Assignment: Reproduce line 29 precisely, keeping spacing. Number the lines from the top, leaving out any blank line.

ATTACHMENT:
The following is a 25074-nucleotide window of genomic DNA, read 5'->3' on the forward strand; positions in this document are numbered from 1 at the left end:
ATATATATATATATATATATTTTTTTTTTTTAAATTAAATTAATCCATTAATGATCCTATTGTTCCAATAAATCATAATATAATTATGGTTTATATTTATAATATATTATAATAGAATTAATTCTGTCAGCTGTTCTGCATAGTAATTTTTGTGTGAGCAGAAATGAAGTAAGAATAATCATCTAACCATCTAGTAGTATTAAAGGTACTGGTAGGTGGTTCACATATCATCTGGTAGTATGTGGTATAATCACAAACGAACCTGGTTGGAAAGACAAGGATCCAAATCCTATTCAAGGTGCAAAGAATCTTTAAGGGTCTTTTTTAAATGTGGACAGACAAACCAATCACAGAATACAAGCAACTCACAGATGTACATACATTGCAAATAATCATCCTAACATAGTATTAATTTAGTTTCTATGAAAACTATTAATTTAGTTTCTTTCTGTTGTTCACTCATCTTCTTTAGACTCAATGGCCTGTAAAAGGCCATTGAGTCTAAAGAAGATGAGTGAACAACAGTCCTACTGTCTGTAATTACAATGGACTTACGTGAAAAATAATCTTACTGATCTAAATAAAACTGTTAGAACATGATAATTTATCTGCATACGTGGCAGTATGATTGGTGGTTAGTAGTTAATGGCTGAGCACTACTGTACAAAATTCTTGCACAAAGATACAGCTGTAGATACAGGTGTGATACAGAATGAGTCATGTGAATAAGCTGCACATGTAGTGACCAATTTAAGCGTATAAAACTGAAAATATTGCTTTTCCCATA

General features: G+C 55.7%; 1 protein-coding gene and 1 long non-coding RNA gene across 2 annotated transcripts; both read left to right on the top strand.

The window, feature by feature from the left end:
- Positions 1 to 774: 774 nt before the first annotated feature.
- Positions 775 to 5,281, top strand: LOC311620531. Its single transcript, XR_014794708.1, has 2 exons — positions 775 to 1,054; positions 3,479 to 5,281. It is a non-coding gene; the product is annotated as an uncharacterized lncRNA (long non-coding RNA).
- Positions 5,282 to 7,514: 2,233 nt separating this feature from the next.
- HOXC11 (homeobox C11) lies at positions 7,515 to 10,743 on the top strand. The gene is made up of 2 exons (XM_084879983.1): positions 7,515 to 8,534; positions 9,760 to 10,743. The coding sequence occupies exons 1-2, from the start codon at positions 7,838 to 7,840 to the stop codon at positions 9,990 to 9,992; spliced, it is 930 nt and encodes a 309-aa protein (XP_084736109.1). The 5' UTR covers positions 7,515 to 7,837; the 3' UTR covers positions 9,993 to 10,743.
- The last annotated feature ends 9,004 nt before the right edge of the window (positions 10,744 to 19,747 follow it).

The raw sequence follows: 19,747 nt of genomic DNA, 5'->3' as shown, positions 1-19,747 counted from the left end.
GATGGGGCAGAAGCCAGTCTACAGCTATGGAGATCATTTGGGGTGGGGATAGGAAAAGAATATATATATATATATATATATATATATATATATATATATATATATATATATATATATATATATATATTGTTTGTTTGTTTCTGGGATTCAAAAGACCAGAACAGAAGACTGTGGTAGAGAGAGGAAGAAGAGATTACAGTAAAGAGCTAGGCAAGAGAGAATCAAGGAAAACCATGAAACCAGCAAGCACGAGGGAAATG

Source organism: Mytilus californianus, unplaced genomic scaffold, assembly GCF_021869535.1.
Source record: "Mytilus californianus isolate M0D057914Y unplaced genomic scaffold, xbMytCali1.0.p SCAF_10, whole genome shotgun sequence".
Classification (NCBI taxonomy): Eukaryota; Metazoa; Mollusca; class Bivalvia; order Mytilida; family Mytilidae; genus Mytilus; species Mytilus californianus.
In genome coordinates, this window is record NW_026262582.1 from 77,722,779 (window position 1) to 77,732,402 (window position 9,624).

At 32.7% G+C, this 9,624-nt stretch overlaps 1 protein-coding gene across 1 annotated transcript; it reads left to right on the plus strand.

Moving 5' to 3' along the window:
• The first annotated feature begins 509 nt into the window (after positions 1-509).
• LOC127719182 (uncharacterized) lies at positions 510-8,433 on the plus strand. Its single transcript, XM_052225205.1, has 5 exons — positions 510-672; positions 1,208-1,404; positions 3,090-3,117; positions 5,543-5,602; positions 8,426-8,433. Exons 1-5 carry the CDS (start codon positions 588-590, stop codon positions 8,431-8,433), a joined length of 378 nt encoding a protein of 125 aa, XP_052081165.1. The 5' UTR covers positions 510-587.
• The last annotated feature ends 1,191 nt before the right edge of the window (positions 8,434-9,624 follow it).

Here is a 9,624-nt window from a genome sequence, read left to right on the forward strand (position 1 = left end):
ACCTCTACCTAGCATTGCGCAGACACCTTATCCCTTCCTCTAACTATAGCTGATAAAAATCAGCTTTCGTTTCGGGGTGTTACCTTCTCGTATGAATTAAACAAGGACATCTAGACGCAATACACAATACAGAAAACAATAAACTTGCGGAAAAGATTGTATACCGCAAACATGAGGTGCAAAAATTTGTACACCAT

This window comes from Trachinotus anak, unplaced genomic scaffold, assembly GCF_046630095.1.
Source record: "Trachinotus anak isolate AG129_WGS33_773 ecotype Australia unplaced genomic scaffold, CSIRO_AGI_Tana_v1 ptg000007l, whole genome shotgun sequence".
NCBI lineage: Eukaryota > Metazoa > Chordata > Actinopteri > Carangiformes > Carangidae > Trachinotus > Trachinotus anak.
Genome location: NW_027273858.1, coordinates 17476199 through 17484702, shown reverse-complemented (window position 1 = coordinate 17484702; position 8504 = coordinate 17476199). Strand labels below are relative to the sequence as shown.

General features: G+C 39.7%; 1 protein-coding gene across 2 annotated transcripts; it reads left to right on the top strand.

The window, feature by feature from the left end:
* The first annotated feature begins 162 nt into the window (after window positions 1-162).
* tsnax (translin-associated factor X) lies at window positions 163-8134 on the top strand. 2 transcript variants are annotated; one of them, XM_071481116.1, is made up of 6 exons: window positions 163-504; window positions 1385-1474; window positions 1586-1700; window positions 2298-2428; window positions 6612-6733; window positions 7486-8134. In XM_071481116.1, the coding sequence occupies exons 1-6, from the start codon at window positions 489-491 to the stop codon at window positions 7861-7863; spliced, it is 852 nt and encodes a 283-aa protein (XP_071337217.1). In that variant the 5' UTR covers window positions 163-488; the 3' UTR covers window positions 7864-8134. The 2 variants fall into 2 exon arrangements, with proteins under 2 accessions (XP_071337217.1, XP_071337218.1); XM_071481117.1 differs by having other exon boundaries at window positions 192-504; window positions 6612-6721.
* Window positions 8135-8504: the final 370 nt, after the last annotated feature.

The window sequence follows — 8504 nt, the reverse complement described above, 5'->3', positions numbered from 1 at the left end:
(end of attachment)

* The first annotated feature begins 162 nt into the window (after window positions 1-162).